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Friday, January 10, 2020

Mystery: The Assyrian Monster Invasion

A map of the Assyrian Empire.

There’s a lot of interesting stuff located in the Middle East. Archaeological marvels like the Pyramids, supposed lost cities, religious artifacts, and much more. Geopolitical strife has made the region unfortunately a no-go zone for decades now and as such, discovering the truth to many of these mysteries is, for the foreseeable future, unlikely to happen.

The central focus of today’s story is one mystery that is likely to never be fully answered though. The Assyrian Monster Invasion is a case that reads like something out of a fantasy novel. A mesmerizing tale of killer monsters attacking a town that wreaked unbelievable havoc left and right. Let’s go on a hunt for some monsters.

The Automatic Predicted This: The Mystery of The Assyrian Monster Invasion

Hey, look at that: I used the hyperlink for something other than a video. I used it for a video of a song. I’m getting advanced in my 23-year-old ways.

Anyways, I’m citing today’s story from Michael Newton’s Encyclopedia of Cryptozoology, though a bit more information comes from the website “Roger Pearse” as a person in the comment’s section brought up this topic. It’s one of two places that actually covers this story (the other website being a post on Reddit—and I try my best to not cite that hellhole of a website unless it’s a last resort).

Our story takes us far back into the past to 774 A.D. in the Assyrian Empire (which consists of what is now Jordan, Syria, and Iraq) and is told to us via Denys of Tell-Mahre, a leader of the Syrian Jacobites As he put it: there was a “plague” (remember this for later) which was followed shortly thereafter by the appearance of “frightening and terrifying” animals that feared nothing and no one. They were described as being a little like wolves, but their faces were small and long. They also had “great ears” that were described as being similar to a horse’s and their hair was long and spiked, reminiscent of a pig’s hair.

These savage beasts are said to have eaten more than one hundred people in the Abdin Rock region alone. In other villages, they’re said to have between 20 and 50. Those who attempted to defend themselves and their families against them were doomed to die. These monsters feared no man; should one have attempted to pursue them, they’d neither cower nor flee. Rather, they’d face the man and attack them. Even then, it’s said that striking them wouldn’t injure the monsters. Should someone have lost their weapon during the confrontation, the beast would leap onto the man and tear flesh from bone; their limbs would be ripped from the body and eaten.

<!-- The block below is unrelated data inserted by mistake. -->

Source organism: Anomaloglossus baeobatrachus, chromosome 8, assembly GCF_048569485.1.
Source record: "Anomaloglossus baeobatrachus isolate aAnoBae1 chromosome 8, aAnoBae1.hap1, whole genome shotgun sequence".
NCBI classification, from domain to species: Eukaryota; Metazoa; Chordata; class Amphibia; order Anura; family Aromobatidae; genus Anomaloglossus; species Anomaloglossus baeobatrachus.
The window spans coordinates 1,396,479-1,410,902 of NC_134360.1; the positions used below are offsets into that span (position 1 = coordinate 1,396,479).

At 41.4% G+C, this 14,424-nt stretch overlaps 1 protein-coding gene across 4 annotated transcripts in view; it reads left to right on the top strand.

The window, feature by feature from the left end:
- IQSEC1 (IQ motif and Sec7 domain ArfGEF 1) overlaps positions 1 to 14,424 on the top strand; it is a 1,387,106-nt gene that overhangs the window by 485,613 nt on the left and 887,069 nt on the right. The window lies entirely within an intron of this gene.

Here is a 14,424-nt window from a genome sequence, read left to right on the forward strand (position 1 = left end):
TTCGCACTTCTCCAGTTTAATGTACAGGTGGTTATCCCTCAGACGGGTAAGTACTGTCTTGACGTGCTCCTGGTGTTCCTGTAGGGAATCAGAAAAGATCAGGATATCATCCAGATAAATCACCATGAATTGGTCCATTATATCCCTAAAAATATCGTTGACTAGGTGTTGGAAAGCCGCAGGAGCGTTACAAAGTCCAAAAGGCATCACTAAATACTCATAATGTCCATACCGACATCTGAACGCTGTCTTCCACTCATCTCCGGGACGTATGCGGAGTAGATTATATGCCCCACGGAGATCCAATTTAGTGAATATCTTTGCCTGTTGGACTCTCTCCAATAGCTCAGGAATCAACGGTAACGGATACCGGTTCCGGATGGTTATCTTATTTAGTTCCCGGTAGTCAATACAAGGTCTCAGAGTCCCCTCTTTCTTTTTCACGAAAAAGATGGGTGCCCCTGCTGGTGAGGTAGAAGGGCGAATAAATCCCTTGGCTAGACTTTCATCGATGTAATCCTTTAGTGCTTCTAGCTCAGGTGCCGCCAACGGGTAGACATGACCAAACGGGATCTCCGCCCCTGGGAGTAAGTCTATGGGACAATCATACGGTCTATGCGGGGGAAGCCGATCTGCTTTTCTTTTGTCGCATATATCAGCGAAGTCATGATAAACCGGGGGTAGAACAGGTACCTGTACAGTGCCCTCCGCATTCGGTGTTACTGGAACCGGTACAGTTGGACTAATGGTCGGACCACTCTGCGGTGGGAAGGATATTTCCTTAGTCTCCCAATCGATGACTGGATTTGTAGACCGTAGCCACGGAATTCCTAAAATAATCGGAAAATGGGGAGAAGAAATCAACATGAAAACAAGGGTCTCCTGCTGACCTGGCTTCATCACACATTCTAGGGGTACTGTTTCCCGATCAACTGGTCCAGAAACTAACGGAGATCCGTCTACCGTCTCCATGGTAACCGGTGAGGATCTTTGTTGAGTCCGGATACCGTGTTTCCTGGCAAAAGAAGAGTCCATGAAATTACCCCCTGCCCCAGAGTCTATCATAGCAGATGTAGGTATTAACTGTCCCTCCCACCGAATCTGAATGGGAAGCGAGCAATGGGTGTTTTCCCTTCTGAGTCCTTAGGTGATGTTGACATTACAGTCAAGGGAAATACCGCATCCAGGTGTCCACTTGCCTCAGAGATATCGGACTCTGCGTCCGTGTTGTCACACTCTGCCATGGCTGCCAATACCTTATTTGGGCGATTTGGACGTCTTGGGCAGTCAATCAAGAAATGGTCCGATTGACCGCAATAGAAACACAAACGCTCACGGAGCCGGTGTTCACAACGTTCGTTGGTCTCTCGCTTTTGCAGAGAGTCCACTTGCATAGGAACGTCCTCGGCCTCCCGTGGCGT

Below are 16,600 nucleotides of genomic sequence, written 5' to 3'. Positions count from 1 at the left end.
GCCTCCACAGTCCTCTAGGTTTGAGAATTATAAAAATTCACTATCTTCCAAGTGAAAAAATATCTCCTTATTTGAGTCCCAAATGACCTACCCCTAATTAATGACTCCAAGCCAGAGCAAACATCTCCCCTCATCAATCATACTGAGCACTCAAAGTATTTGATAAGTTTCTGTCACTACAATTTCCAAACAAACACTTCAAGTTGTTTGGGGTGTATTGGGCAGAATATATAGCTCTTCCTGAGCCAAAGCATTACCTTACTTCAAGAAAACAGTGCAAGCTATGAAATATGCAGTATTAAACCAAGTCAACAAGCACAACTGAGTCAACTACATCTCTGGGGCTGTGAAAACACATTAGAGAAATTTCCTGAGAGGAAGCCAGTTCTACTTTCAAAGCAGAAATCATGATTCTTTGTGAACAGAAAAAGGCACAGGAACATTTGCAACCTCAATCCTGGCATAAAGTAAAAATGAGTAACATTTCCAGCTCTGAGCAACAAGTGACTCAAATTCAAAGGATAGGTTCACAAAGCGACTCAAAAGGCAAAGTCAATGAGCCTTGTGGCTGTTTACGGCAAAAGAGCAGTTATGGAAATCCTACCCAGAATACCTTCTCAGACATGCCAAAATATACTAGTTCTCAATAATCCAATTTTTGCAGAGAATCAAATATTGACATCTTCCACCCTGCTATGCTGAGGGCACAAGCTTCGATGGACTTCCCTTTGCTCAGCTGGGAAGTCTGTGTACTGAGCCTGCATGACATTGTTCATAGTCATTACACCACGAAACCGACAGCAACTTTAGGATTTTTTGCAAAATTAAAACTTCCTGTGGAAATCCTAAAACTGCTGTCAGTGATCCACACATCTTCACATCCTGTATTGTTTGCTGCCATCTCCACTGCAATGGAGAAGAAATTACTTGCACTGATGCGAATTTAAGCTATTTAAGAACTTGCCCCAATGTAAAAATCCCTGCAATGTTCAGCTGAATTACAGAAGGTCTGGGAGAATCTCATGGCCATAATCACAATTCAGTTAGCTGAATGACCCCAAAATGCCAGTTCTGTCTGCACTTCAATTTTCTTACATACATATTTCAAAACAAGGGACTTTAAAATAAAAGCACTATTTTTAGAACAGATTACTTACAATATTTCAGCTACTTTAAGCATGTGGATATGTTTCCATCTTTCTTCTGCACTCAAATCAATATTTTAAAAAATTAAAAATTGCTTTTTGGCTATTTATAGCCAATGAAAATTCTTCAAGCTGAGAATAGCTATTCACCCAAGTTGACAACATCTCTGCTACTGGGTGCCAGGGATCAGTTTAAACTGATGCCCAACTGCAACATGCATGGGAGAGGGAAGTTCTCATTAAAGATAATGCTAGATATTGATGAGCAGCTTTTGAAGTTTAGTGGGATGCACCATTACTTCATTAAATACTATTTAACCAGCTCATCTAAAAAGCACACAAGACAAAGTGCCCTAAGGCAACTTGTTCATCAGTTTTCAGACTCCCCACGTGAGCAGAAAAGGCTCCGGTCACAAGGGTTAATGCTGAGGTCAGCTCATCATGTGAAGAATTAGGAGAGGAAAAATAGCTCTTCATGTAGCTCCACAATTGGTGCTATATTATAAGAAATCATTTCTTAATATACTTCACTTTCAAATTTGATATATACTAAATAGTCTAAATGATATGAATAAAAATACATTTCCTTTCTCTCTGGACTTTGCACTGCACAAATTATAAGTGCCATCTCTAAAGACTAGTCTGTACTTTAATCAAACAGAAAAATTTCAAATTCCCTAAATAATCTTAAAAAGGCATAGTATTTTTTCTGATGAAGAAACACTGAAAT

The monsters wouldn’t stay outdoors however. They would barge into houses and yards, making dogs fearful to bark (not that they weren’t already afraid to bark when they simply appeared). They would maul families and would even take away children before leaving with their new found human meals. The monsters would also climb atop The roofs of houses and break in through the upper floor windows to steal the children.

Due to these events, nobody dared to travel alone. In fact, nobody wanted to travel; it’s said that even in groups of two or three, men were fearful to travel anywhere. On top of this: local cattle would vanish; members of both goat herds and sheep flocks would vanish overnight. Everyone knew why and nobody dared to try and prevent it.

Then, as quickly and mysteriously as these attacks began, they stopped. The monsters that tormented Abdin Region and other villages ceased their attacks. To this day no one knows exactly why.

That’s the end of the story that’s known as the Assyrian Monster Invasion. Yep, that’s it. I wanted to cover this for Decemystery last year, but I felt that it was too short and too inadequate to use (besides, The Awful fulfilled the quota for poorly documented cryptids).

I tried for years to find out more on this story. The only time I did was some time ago—long before I even had an idea to make a blog. Due to this, I’ve forgotten what site it was on and I’m unable to find (let alone remember) it. Despite this, I’ll still make note of it.

So yeah, the written account[s] of this event sure won’t win any awards. Now granted, the story is over one thousand years old. You’re not likely to find much in that regard (especially when it wasn’t something large-scale like, say, the Black Death) and you’re even less likely to find something like bones that would point in the direction of a possible culprit. There are nonetheless some theories as to what exactly these monsters were, so let’s dig into them.


1. A warband letting loose wild dingoes

Let’s start with the theory that I’ve lost to time  I once again sincerely apologize for my clumsiness.

The idea here is that an Arabian warband got its hands on some dingoes—which are native to Australia—and let them loose prior to attacking the town. The reason for this theory is due to the statement that the monsters stole children. Dingoes have a reputation of stealing babies that’s led them bounties being placed on them in a few cases where babies were kidnapped.

Now admittedly, I don’t know if Arab countries had any form of contact with the aboriginal people of Australia at the time. My understanding of history at that time isn’t exactly anything to write home about. As such, make of this what you will. We have some more theories to go through.

2. Aaahh!!! They were real monsters!

The idea of real-life monsters is something that, on the surface, would seem silly. Alas, there are people who claim they’re real. I’m not talking about, say, Bigfoot, Megalodon, or the Kraken by the way. I mean something along the lines of Boogeyman.